Symptoms may be managed through diet (primarily low FODMAP) since the bacterial food source is being reduced but SIBO can be very damaging to the GI tract, and cause nutrient deficiencies, etc. so it is important to address the SIBO and the reason why you got SIBO in the first place.

Expected timelines

How I wish I could tell you that treatment –- once you know the root cause – is fast.

Here is what you need to know: fully addressing and eradicating SIBO is a PROCESS.

Unfortunately, this is a long road. But if you can stick it out through the hard work, you have the opportunity to be rewarded with no returning SIBO symptoms.

Sometimes I hear that SIBO has a reputation for being difficult to treat. In my experience, SIBO is treatable, but you have to stick with the full protocol, including follow-ups. I’ve seen this before with many clients: they only get a single round of medications, they don’t retest or have any kind of follow-up and then – bam – SIBO is back.

This makes clients feel like their SIBO keeps coming back, again and again, when in my experience, it was (most likely) never fully eradicated, to begin with.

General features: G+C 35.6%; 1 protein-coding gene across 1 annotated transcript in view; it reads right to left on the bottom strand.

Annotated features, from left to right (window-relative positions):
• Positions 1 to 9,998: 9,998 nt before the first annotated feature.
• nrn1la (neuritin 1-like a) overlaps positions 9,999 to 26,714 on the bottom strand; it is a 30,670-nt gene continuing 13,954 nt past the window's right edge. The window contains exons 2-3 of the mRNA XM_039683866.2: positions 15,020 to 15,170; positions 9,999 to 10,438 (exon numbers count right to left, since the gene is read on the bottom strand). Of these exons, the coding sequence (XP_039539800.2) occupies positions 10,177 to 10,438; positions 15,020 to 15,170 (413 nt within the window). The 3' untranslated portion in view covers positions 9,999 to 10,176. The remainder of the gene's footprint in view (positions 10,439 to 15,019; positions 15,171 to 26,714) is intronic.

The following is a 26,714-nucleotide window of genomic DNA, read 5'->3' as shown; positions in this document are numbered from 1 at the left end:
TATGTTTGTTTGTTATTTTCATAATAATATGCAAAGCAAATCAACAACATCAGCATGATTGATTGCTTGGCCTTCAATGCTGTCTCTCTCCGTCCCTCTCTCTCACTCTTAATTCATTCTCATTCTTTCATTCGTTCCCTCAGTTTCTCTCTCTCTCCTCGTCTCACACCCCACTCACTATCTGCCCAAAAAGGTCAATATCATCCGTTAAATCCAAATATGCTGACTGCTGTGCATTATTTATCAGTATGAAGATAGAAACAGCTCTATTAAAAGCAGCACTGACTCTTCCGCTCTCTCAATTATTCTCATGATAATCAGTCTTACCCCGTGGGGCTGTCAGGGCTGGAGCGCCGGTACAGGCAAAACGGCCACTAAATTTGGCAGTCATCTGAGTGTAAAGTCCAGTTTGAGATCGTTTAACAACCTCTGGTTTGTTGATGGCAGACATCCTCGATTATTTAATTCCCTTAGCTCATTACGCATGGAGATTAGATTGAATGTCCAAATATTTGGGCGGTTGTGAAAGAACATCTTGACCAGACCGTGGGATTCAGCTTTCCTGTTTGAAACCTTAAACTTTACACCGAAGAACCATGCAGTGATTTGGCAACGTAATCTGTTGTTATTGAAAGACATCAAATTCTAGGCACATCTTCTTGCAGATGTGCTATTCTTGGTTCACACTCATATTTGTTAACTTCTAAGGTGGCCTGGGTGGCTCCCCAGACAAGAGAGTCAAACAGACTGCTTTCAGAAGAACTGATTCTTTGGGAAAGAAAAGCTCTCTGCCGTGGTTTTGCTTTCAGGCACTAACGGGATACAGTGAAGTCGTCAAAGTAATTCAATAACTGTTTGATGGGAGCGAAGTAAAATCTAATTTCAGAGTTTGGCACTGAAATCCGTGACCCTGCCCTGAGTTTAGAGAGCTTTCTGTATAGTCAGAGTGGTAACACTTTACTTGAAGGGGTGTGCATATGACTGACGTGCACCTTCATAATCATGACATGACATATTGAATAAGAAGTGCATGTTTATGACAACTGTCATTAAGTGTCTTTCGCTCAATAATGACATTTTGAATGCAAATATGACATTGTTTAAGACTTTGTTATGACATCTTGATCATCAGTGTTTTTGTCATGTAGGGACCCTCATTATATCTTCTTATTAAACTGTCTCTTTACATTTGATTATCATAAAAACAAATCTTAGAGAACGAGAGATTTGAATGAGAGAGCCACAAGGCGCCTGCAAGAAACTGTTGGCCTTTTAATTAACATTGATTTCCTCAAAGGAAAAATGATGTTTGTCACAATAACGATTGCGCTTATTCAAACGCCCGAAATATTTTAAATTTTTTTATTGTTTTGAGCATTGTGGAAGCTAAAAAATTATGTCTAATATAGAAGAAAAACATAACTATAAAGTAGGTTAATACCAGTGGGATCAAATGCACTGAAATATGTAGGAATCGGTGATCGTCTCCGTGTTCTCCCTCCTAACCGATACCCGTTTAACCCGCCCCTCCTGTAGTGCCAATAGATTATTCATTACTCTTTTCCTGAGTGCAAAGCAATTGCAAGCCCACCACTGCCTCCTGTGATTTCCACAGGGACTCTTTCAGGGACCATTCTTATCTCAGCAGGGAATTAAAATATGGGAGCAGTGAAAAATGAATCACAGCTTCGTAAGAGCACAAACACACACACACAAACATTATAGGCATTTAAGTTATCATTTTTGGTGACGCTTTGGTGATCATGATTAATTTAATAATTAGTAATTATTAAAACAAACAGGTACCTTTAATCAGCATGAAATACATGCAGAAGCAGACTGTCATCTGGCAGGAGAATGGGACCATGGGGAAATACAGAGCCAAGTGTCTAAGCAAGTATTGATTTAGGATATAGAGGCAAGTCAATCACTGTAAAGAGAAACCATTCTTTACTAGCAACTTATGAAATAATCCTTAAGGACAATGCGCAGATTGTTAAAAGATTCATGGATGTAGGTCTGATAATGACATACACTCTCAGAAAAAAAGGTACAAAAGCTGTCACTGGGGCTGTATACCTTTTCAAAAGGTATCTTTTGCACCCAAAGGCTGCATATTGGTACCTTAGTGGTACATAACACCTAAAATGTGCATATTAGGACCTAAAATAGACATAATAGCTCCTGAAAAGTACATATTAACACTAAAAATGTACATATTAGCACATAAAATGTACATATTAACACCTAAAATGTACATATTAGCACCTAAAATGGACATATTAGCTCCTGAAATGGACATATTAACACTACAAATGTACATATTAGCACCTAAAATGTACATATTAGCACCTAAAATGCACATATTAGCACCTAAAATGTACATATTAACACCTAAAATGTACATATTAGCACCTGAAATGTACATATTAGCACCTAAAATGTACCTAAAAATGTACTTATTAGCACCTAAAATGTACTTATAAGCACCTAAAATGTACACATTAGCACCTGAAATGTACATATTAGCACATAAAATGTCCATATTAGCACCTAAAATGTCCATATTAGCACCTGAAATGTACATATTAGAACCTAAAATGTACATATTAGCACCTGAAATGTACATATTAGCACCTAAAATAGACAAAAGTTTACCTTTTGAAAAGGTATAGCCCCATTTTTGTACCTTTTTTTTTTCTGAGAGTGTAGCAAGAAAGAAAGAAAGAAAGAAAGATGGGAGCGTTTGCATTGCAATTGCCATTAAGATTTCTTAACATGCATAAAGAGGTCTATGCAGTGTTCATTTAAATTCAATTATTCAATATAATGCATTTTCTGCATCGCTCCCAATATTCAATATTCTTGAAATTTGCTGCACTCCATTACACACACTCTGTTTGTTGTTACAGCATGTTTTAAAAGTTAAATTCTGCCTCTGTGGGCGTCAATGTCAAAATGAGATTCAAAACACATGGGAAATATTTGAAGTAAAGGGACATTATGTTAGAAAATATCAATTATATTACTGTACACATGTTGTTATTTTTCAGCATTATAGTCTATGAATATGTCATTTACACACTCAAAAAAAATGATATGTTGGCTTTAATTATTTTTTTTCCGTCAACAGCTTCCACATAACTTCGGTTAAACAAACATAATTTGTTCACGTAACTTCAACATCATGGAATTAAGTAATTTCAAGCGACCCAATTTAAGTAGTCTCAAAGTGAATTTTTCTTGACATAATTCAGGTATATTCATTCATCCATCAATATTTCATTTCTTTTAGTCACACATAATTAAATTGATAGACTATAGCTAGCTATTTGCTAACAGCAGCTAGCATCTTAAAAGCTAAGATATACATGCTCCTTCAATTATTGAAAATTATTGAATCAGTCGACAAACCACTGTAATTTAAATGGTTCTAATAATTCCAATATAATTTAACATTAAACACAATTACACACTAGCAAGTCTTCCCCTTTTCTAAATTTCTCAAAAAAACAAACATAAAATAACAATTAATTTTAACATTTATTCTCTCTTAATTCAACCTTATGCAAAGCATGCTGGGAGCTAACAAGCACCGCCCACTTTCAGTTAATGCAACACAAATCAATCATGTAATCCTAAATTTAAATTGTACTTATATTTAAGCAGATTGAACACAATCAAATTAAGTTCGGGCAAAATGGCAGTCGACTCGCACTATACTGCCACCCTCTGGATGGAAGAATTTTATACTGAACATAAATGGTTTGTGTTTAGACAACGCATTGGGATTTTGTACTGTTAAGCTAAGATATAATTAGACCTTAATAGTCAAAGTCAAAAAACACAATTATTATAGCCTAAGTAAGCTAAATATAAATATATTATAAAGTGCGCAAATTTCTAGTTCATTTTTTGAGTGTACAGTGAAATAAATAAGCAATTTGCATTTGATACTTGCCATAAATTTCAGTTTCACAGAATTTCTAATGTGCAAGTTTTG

Most of the time, treatment begins with medications or herbals.

One round of antibiotics is typically two weeks; antimicrobial herbals are typically taken for a month. The number of rounds of either kind of treatment depends on how high your gas levels were during the breath testing.

Treatment timelines include the time after medications, with dietary management and testing to ensure that you’re actually in remission.

Once a negative retest is achieved, post-therapy begins. For all clients, I recommend these things:

  1. Prokinetic medications/supplements (3 months or longer)

  2. Low FODMAP diet (minimum 3 months)

  3. Repairing the damage caused by SIBO. This can include healing leaky gut, identifying and replenishing deficient nutrients as well as addressing food sensitivities.

In addition, depending on your unique SIBO case, there might be more included in your treatment plan. For some clients, I also recommend:

  1. HCL replacement

  2. Enzyme replacement

  3. Vagal nerve stimulation

  4. Ileocecal valve manipulation

  5. Repairing leaky gut